Clerynth (Jensen) Larson
Ann Clerynth Jensen Larson was born September 7, 1899 in Beaver, Utah to
Niels and Katie Bell Levi Jensen. Shortly after her birth, her parents moved
to Beaver, Utah.
On December 24, 1904 she experienced a most unusual Christmas surprise
that later turned out to be one of the treasures of her life. Little Clerynth
went to bed with visions of Santa dancing in her head. Just before midnight,
she awoke with a start; she could hear a baby crying (and that didn't sound
anything like sleigh bells that she had hoped to hear!) Then a cousin carrying
something, walked into where Clerynth was sleeping and showed her this very
special bundle. ...It was a new baby sister "Norma" ... All Clerynth could say
was "Oh, take her away". It seemed that this baby hadn't been on her Christmas
list. Even so the two sisters dearly loved each other and were close friends
throughout the rest of their lives.
When Clerynth was about nine or ten years old, her family left Richfield and
moved back to Beaver. She now had two sisters, Norma and Letty Marie. The girls
were great pals and as they grew up, they did everything together. In Beaver,
Clerynth attended the Murdock Academy. She loved school and was always a top
scholar. She was such an exceptional student that while she was in High School,
she was often called upon to substitute for her teachers at the school. Her years
at the Academy were happy ones filled with hard work and good times. In the early
morning, she would milk five cows before walking or driving a horse and buggy
the two miles distance to school. Despite the long walk and winter cold, she loved
school and graduated from Murdock Academy top of her class.
In the fall of 1919, Clerynth left home, traveled by train to Salt Lake City
to attend the University of Utah. In the winter she was preparing to come home
for Christmas recess. She received a card telling her that her mother had just
given birth to a new baby sister! What a shock! Poor Clerynth hadn't even known
that her mother was pregnant. Grandmother hadn't wanted to concern Clerynth because
she was afraid that she wouldn't go to college if she realized that another baby
was due. With the unexpected announcement of Julia Faye's birth, Clerynth was
confused, angry, sad, hurt and happy all at the same time!
Upon receiving her State Normal Certificate from the University of Utah, she
began her 40 year teaching career. Her first position was in Hennifer, Utah. Next
she was assigned to teach in Highland Boy where she met her dashing-future husband,
Edwin "Greaser" Larson. Ed recognized something unusual about this new teacher;
she was different, she was always beautifully dressed with hats and matching
accessories, she was stylish, immaculate, her diction was perfect, and she walked
with great dignity and pride. She truly was very, very special.
One snowy evening, Ed came a "courting". He was in his finest bib and tucker
with a lovely bouquet in hand for the new school marm. Suddenly he slipped on the
ice, crashed down the steps, slid right on through the front door and landed on
his stomach inside the apartment. Looking up with a silly grin on his face, he said
"Hi" and handed her the flowers. He had literally "fallen" for Clerynth. They were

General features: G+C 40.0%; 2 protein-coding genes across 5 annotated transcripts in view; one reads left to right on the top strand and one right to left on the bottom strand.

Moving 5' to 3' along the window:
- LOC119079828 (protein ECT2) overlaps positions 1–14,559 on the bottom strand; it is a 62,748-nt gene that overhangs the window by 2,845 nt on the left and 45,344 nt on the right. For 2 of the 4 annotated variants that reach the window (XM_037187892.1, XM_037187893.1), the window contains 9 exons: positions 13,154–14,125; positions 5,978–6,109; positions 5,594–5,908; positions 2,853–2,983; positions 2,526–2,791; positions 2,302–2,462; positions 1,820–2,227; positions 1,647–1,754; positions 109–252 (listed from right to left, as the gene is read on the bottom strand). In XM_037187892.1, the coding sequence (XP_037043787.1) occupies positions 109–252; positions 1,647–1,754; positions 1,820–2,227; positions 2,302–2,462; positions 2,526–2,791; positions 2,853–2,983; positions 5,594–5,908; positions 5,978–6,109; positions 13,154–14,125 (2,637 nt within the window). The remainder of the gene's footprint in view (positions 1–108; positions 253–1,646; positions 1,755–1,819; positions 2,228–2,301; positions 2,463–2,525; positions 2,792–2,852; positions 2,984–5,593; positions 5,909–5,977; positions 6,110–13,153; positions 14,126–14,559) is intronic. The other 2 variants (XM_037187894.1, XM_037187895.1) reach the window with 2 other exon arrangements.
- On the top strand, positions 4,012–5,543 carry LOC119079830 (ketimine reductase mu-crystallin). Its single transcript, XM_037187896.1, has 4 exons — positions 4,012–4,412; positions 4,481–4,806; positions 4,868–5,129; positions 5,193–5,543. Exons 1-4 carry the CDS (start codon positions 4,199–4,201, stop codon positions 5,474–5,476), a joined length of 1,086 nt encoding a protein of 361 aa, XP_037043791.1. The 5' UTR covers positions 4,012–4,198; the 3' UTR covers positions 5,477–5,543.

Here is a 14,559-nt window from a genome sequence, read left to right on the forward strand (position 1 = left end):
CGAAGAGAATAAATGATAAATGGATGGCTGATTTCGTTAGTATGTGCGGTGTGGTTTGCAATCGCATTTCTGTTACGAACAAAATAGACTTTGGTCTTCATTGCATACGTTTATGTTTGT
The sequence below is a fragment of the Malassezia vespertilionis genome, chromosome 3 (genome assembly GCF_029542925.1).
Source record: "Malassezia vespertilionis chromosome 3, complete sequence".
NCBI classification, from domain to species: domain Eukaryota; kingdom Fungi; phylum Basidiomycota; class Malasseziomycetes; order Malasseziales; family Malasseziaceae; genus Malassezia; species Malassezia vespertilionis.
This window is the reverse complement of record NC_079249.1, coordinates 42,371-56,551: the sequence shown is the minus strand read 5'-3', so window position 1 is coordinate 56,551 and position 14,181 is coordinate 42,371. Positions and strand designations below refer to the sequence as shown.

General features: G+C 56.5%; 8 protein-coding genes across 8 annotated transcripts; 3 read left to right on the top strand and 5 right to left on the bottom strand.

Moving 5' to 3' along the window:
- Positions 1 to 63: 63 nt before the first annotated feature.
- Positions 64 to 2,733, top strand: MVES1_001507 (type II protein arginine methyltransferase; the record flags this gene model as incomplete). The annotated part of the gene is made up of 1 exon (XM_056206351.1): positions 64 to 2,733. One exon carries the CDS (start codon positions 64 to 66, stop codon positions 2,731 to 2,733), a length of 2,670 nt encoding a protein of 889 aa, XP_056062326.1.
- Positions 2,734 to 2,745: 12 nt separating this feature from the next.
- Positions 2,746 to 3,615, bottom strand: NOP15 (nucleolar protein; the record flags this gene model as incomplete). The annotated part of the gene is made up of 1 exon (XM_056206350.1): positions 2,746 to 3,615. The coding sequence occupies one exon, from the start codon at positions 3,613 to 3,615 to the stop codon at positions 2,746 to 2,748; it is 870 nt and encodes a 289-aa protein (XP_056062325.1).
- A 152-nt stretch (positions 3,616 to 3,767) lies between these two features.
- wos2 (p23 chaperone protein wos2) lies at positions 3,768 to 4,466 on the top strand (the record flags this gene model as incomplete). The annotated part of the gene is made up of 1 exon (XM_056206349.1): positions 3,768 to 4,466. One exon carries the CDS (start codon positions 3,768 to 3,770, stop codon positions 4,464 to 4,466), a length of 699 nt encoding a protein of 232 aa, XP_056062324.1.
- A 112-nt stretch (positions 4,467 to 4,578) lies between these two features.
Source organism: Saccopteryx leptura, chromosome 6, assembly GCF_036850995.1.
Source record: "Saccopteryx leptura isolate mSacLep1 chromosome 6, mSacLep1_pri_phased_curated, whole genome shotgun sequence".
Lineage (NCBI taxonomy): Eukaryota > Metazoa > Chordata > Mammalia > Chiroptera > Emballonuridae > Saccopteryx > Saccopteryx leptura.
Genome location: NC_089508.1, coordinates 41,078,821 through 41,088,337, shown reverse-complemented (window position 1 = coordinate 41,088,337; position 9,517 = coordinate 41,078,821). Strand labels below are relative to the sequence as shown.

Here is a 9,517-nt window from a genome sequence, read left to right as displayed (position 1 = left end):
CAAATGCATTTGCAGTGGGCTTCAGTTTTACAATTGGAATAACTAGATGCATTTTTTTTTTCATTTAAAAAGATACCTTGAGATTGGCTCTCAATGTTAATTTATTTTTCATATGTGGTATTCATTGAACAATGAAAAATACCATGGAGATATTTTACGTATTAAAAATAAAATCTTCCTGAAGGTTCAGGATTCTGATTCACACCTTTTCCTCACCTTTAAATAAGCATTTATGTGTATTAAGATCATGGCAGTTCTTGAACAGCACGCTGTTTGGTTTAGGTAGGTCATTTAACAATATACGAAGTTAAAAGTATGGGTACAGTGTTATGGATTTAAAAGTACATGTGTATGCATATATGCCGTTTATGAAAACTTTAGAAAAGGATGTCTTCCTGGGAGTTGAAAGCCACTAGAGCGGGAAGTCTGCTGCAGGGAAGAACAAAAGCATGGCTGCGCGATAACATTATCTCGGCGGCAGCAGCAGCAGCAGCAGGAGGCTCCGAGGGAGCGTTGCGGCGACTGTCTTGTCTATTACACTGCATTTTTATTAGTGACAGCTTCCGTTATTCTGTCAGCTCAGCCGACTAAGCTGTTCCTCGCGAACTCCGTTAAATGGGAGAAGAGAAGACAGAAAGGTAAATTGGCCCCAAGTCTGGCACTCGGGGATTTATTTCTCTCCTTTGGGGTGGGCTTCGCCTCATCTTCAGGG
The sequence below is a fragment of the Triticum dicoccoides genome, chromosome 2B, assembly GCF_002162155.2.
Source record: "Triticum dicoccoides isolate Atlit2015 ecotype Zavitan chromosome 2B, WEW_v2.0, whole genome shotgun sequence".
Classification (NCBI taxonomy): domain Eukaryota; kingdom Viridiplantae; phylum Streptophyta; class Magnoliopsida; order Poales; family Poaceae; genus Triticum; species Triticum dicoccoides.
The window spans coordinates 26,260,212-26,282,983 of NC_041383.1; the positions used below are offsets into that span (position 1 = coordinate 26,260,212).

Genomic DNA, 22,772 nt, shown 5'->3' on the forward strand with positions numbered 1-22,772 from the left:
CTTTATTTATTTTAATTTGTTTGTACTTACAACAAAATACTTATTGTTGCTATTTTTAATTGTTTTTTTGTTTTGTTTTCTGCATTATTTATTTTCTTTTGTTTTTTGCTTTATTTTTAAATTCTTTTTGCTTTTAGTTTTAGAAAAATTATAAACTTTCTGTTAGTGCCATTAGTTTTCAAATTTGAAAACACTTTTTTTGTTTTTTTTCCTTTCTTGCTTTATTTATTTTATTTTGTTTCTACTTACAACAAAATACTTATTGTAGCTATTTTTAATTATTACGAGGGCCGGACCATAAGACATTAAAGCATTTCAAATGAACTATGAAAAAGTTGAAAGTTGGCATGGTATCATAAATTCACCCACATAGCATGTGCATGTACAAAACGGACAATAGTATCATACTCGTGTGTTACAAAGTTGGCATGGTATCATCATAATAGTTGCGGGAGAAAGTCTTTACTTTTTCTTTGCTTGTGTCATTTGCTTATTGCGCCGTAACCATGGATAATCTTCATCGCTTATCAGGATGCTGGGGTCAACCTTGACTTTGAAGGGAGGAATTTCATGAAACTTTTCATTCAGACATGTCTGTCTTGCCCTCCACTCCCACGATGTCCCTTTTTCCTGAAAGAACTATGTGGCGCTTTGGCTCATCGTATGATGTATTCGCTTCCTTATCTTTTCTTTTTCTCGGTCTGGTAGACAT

married June 1, 1927, and moved to Beaver where they continued a close relationship
with parents and sisters.
The Pearce children became her own family and as generous as Letty and Earn were
to share their children, Clerynth and Ed returned the same generosity with shoes,
coats, clothes and love. Today, those nieces and nephews pay tribute to Aunt Clerynth
as their second mother.
Clerynth and Ed managed Puffer Lake Resort for over 30 years. The work there was
hard, and seemingly never ending, but because they were unafraid of hard work and loved
nature and animals so much, the years as the Lake brought the best to anyone who
visited there. Aunt Clerynth was an immaculate housekeeper. She loved to do handwork
and did beautiful tatting. Her hankies, table clothes and pillowcases were always
real treasures. She was a wonderful cook with specialties such as: carrot pudding,
cream of tomato soup, "Toad in the Hole" and MUSH. Oh Boy, how could anyone forget
her breakfast, Mush; and who dared complain.
She was a member of the Literary Club, and served as Captain of the D.U.P.,
Beaver District three years and Anderson Camp until her death. She worked with the
restoration of the Old Courthouse and felt a deep sense of pride with all that the
She was an active member of the L.D.S. Church serving as a Sunday School Teacher
for many years, president of the M.I.A. and Cultural Refinement Instructor for the
Relief Society. She always loved to sing and was a member of several church choirs
throughout her life.
Clerynth's greatest calling came as a teacher. Often times the principal would
ask Clerynth to teach the roughest, toughest bullies of the school penmanship knowing
these boys would eventually "give in" to her strict discipline, dedicated praise and
to her love. Years later many paid tribute to her with cards, letters and gifts.
She was dearly loved by her family and her students.
One of the happiest moments in her marriage to Uncle Ed was when they were sealed
in the St. George Temple for time and eternity. She loved him very much and realized
a lifetime dream when they went to the temple. Clerynth was an old-fashioned woman who
treasured the basic values of family, friendship and religion. She was stately, noble,
honest, dedicated, generous and loving. Her spirit touched many lives because of her
unselfish service here on earth.
Ann Clerynth Jensen Larson died April 17, 1987 in St. George, Utah.
Written by: Candy (Lish) Fowler, great niece of Aunt Clerynth. This was given as
the Eulogy at Clerynth's funeral Monday April 20, 1987 in Beaver, Utah.